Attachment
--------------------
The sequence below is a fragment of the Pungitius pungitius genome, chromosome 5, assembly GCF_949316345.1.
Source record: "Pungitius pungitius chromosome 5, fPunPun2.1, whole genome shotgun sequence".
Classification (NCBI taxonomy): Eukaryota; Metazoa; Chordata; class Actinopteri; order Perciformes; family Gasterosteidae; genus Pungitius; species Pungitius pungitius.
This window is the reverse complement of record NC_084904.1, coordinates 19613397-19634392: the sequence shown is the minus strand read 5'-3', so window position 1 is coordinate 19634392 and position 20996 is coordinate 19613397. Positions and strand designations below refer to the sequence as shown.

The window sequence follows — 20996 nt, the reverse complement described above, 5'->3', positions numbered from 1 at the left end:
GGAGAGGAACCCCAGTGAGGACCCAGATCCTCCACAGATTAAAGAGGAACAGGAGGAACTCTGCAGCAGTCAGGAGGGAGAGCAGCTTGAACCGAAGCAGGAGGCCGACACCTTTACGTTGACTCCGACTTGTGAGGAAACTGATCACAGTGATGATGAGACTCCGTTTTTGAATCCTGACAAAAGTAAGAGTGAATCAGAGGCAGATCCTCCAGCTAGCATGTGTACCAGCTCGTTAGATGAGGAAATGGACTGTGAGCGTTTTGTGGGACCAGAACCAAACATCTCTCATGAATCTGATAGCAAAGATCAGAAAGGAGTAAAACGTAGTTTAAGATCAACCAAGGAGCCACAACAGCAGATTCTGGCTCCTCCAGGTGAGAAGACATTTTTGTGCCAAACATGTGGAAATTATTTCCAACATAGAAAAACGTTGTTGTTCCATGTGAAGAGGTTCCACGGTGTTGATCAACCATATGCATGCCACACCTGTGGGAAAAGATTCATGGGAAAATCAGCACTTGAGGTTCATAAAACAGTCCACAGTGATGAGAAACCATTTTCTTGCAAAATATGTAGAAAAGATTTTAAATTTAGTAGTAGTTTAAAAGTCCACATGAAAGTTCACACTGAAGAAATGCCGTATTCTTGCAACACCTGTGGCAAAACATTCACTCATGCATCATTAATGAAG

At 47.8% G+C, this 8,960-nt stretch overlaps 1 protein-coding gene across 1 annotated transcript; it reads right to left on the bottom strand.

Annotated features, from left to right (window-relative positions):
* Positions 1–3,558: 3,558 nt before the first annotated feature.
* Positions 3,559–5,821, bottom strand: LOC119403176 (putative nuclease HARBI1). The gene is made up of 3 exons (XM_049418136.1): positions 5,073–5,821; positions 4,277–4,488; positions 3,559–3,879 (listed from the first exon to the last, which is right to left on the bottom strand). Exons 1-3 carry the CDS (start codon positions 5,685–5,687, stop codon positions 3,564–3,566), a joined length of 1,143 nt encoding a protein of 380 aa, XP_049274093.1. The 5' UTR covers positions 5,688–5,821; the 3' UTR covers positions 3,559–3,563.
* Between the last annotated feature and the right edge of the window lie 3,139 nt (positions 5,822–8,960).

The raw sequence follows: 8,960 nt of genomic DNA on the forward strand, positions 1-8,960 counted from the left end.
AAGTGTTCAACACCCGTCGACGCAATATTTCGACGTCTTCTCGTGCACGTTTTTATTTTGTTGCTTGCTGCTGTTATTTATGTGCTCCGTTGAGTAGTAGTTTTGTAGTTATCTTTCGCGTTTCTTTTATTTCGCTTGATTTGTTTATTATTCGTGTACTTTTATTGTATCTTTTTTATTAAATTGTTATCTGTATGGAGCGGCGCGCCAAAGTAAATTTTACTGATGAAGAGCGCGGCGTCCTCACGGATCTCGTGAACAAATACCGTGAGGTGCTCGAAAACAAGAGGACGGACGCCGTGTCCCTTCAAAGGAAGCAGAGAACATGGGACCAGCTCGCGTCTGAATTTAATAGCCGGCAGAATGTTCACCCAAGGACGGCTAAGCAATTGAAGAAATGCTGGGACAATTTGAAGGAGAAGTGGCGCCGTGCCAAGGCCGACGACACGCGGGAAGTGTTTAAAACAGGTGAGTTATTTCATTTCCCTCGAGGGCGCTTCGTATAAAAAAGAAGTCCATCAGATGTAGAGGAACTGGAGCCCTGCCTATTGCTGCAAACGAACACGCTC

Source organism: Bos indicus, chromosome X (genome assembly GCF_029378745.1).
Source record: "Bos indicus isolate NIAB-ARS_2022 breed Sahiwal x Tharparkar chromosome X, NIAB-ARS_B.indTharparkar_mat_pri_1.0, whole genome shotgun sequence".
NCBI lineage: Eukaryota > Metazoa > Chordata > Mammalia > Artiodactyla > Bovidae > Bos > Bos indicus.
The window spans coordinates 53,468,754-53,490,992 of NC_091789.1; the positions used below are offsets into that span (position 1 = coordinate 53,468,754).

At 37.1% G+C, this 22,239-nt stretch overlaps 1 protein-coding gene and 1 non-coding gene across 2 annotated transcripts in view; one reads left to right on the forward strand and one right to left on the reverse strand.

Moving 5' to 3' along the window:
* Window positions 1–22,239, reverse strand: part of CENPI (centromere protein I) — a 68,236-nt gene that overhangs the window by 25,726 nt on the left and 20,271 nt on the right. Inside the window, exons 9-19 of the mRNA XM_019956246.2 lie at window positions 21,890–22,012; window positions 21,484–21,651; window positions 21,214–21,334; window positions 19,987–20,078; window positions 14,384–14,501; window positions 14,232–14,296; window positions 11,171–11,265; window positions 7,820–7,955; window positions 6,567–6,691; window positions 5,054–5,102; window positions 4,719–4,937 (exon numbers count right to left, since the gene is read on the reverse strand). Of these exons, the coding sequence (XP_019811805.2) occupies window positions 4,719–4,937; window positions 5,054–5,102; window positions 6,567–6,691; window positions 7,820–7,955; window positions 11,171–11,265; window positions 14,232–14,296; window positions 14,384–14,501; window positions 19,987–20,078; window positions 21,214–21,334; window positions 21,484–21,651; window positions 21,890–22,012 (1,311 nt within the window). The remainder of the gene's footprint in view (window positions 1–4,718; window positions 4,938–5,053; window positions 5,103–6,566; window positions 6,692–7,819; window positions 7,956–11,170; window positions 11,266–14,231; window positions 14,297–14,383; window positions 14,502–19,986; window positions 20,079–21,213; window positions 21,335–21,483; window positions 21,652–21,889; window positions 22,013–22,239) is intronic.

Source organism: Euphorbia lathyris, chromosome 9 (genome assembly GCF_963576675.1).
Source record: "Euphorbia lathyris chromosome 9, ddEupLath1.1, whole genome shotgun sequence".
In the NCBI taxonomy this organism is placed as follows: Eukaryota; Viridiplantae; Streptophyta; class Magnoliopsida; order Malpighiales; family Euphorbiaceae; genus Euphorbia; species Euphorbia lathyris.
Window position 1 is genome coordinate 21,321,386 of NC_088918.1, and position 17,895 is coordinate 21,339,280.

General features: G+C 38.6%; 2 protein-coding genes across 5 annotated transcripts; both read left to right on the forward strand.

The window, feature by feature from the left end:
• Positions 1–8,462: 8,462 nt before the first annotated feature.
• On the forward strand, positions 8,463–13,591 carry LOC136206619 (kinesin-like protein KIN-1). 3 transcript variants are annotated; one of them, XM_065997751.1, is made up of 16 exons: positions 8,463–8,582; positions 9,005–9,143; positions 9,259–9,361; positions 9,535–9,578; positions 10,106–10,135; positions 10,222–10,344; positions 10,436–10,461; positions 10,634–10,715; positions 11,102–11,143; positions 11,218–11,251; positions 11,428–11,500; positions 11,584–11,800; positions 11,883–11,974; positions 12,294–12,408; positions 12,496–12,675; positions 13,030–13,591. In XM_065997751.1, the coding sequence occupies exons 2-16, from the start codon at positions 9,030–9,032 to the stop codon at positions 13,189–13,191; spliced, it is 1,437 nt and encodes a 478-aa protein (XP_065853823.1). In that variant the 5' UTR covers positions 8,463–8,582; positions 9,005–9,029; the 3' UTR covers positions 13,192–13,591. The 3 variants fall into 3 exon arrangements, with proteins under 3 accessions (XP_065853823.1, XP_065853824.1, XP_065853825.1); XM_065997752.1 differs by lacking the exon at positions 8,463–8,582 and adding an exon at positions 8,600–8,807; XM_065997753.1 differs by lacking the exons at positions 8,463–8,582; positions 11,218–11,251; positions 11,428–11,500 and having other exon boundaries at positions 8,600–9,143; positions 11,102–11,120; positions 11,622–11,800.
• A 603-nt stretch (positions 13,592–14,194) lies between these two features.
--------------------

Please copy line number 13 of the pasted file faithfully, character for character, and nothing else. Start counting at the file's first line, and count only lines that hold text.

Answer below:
AAGTGTTCAACACCCGTCGACGCAATATTTCGACGTCTTCTCGTGCACGTTTTTATTTTGTTGCTTGCTGCTGTTATTTATGTGCTCCGTTGAGTAGTAGTTTTGTAGTTATCTTTCGCGTTTCTTTTATTTCGCTTGATTTGTTTATTATTCGTGTACTTTTATTGTATCTTTTTTATTAAATTGTTATCTGTATGGAGCGGCGCGCCAAAGTAAATTTTACTGATGAAGAGCGCGGCGTCCTCACGGATCTCGTGAACAAATACCGTGAGGTGCTCGAAAACAAGAGGACGGACGCCGTGTCCCTTCAAAGGAAGCAGAGAACATGGGACCAGCTCGCGTCTGAATTTAATAGCCGGCAGAATGTTCACCCAAGGACGGCTAAGCAATTGAAGAAATGCTGGGACAATTTGAAGGAGAAGTGGCGCCGTGCCAAGGCCGACGACACGCGGGAAGTGTTTAAAACAGGTGAGTTATTTCATTTCCCTCGAGGGCGCTTCGTATAAAAAAGAAGTCCATCAGATGTAGAGGAACTGGAGCCCTGCCTATTGCTGCAAACGAACACGCTC